My day job is working with companies who are needing to 'change & grow'.
Sometimes this includes a review of the operating model in order to uncover and leverage growth.
This focus comes with lots of reasons, and unfortunately most of them are unfortunate basket cases, mainly because the best time to change is similar to the best time to do repairs on your house e.g. when the sun's shining.
Before, and in particular since Covid I talk to lots of companies who say they are keen to change but decline to discover the internal 'change makers' or recruit external ones because of the lame excuse called 'culture fit'.
I'm not naive, I've been around the retail sector for many years, I've operated across all areas of retail in a number of different countries.
I understand that they all carry a huge fixed and legacy systems cost base, but your customers (or lack of) don't really care about that.
As a company you have to have a strong sense of who you are appealing to if you are to build a sense of personality (brand) that starts customers on the road to buying from you.
Confused companies, confuse customers, who buy from someone else. Unless of course your products are so cheap and competitors so weak it does not matter.
For many the biggest of those cost are indeed the physical retail store network, so I get that you can't simply cull stores overnight (unless your Covid) but to build the future sometimes have to leverage the past, or reinvent what you are, or as someone once quoted me "It's easier to give birth than it is to raise the dead".
Now is the time to adopt a 'leverage and build' strategy, not when you're failing and playing catch up.........
One key reason for Kodak’s demise was its insistence on using the digital photography disruption to improve its core film and printing business.
In the mid-1990s, Kodak introduced the Advantix Preview film and digital camera system and spent almost US$500 million promoting it.
So as not to cannibalise the film business, the Advantix required users to use film and print their photos.
A decade later, Kodak filed for bankruptcy. So why was improving its existing business the wrong thing to do?
A company needs to assess whether the core business is worth saving or improving before deciding whether it should use new technologies to improve it.
Kodak should have asked: “Given the new realities, is the printing of photos a viable business for us to fight for?” If the core business is marching toward oblivion, there is no sense in trying to improve it.
The traditional retail sector has lumbered along for many years, when the internet arrived far too many of them just like 'Kodak' saw it as a threat to 'cannibalising' the physical store network and did very little, a few of them followed the herd and added a website, but all done at a very slow pace.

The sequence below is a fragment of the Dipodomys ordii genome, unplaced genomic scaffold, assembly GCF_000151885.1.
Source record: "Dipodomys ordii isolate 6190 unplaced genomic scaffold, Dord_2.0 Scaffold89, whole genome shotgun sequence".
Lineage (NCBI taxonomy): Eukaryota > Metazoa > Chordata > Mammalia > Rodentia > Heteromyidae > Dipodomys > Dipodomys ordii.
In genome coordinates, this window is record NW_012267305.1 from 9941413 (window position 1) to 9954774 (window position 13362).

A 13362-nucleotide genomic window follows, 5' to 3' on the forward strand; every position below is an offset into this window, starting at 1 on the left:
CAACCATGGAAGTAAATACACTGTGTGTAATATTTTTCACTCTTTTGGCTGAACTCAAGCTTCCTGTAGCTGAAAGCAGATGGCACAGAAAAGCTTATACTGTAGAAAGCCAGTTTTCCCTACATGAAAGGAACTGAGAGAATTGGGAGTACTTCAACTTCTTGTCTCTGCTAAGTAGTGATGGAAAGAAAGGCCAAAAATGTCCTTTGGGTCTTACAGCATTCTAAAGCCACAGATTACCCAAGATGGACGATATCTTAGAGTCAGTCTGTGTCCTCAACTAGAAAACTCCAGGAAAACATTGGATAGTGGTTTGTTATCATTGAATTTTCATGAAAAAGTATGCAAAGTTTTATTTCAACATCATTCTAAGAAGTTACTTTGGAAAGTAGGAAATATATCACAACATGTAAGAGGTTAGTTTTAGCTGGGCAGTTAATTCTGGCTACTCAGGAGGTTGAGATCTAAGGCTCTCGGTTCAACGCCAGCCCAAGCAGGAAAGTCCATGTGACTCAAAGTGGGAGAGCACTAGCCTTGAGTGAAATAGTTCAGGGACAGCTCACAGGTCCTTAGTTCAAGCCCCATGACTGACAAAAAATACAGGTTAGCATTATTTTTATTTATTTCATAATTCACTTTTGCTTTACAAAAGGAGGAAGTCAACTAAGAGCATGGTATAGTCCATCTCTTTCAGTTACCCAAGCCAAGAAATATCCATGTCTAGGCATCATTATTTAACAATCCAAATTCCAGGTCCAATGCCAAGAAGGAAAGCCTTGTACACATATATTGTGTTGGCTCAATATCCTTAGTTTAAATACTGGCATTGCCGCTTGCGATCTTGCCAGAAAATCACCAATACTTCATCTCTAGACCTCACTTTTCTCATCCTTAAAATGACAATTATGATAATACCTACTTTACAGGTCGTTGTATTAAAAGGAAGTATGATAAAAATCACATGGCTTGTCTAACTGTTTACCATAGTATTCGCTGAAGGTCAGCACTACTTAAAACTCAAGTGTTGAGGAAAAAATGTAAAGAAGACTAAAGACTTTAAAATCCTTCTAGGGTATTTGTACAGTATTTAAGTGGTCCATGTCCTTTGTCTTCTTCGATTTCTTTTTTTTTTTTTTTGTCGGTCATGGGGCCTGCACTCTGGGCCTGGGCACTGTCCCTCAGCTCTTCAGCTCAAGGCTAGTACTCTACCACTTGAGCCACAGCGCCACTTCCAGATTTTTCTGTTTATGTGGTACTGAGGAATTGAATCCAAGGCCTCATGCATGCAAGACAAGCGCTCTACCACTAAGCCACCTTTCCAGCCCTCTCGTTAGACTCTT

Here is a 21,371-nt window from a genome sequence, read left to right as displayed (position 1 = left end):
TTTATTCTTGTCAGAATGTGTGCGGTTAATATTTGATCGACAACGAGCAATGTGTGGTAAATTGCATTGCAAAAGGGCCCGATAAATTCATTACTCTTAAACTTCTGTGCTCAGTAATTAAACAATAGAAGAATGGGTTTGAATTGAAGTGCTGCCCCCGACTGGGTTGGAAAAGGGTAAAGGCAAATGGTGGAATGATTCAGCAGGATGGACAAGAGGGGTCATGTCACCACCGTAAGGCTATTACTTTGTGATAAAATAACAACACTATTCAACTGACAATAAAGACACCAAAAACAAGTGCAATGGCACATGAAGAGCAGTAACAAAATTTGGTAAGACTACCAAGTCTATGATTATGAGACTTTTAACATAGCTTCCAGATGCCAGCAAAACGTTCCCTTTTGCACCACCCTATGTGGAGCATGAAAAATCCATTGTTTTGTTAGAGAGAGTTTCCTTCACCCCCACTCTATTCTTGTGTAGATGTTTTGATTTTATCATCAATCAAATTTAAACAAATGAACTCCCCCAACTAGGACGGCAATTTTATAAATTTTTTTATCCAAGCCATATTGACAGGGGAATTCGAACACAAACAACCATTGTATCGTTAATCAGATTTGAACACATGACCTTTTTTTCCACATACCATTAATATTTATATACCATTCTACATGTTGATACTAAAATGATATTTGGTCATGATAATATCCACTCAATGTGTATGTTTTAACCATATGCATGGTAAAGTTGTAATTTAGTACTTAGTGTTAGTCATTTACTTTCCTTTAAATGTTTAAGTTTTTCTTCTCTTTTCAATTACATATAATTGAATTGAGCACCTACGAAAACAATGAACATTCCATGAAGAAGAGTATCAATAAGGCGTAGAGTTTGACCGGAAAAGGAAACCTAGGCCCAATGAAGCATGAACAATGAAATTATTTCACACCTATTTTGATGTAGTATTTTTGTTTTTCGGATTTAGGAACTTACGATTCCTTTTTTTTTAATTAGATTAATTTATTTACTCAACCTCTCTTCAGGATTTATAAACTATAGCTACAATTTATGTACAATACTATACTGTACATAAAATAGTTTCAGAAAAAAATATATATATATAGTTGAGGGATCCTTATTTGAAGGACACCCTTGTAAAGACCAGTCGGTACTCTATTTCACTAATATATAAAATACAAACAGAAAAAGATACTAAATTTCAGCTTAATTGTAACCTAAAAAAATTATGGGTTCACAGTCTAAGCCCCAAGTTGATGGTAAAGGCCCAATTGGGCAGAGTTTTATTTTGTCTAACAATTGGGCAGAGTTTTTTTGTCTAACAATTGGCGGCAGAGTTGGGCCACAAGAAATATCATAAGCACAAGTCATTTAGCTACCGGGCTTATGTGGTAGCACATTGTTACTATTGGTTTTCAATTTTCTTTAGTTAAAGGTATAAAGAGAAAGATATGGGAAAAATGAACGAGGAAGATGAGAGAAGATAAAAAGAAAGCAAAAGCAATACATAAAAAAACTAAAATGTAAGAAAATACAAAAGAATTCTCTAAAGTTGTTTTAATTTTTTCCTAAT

In my experience you can introduce new processes, new technology, and yes even new people, but if the mindset of the company (it's culture) doesn't change then it's all wasted time and effort.
Traditional retailers that failed to recognise the potential impact of eCommerce have been seeing casualties for well over a decade, and this certainly isn't something new that was brought about by the Covid crisis
If you're the biggest and best in your sector today you won't be for long, the internet has allowed millions of people around the world to take what today might be a small bite out of your very large cake, and if enough of them do this consistently and better than you then it's inevitable they will quickly dilute what you think is a dominant position, the reality is the digital Pandora box is open, and it isn't closing anytime soon.
This all carries huge implications for leaders who need to develop a strategy in response to disruption: They must step outside the mind-set of focusing on the core business and think from a different perspective.
For example, an entrepreneur would ask: “If I were considering entry into this new market created by disruption, what strategy would I adopt?”
The next huge wave of disruption for all businesses is already here, and in particular in the context of this post for online/offline retailers is already happening, it's called 'social media' and if you still think it's just a place to 'advertise and promote' your brand then you're in for a very rude awakening.
Just as all those unknown online retailers nibbled away at traditional retail, 'social commerce' will do the same thing for your eCommerce website, and this will of course also help to dilute your physical store traffic even more.
So, who in your business is being tasked to ask and answer that BIG question?
Most CEOs think improving products or creating a burning platform will ensure success in the face of disruption. But these actions are not enough.